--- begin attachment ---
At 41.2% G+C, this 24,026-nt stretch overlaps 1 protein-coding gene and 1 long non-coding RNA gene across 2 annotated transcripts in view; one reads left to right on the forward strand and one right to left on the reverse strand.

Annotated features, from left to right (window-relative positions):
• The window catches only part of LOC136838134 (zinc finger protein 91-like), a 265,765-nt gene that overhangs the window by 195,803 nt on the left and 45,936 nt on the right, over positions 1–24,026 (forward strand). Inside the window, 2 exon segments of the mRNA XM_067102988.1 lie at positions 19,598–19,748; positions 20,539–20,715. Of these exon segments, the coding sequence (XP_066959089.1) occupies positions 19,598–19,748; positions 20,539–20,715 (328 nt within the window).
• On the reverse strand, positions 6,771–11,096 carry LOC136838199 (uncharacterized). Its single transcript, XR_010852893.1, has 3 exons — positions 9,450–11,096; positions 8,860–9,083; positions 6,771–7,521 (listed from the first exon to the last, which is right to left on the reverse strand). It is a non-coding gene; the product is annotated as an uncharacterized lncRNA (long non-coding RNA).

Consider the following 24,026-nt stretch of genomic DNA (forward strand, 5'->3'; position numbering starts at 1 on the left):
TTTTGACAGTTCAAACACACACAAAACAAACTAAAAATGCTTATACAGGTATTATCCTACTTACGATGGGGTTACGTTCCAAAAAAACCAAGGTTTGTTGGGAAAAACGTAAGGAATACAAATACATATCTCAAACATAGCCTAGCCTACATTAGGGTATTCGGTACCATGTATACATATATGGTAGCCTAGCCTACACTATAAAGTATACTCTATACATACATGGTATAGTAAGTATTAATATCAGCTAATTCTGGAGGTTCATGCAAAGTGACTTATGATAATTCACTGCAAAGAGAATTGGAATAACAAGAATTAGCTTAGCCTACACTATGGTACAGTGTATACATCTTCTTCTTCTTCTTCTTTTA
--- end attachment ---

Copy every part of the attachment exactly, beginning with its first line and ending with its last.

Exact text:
At 41.2% G+C, this 24,026-nt stretch overlaps 1 protein-coding gene and 1 long non-coding RNA gene across 2 annotated transcripts in view; one reads left to right on the forward strand and one right to left on the reverse strand.

Annotated features, from left to right (window-relative positions):
• The window catches only part of LOC136838134 (zinc finger protein 91-like), a 265,765-nt gene that overhangs the window by 195,803 nt on the left and 45,936 nt on the right, over positions 1–24,026 (forward strand). Inside the window, 2 exon segments of the mRNA XM_067102988.1 lie at positions 19,598–19,748; positions 20,539–20,715. Of these exon segments, the coding sequence (XP_066959089.1) occupies positions 19,598–19,748; positions 20,539–20,715 (328 nt within the window).
• On the reverse strand, positions 6,771–11,096 carry LOC136838199 (uncharacterized). Its single transcript, XR_010852893.1, has 3 exons — positions 9,450–11,096; positions 8,860–9,083; positions 6,771–7,521 (listed from the first exon to the last, which is right to left on the reverse strand). It is a non-coding gene; the product is annotated as an uncharacterized lncRNA (long non-coding RNA).

Consider the following 24,026-nt stretch of genomic DNA (forward strand, 5'->3'; position numbering starts at 1 on the left):
TTTTGACAGTTCAAACACACACAAAACAAACTAAAAATGCTTATACAGGTATTATCCTACTTACGATGGGGTTACGTTCCAAAAAAACCAAGGTTTGTTGGGAAAAACGTAAGGAATACAAATACATATCTCAAACATAGCCTAGCCTACATTAGGGTATTCGGTACCATGTATACATATATGGTAGCCTAGCCTACACTATAAAGTATACTCTATACATACATGGTATAGTAAGTATTAATATCAGCTAATTCTGGAGGTTCATGCAAAGTGACTTATGATAATTCACTGCAAAGAGAATTGGAATAACAAGAATTAGCTTAGCCTACACTATGGTACAGTGTATACATCTTCTTCTTCTTCTTCTTTTA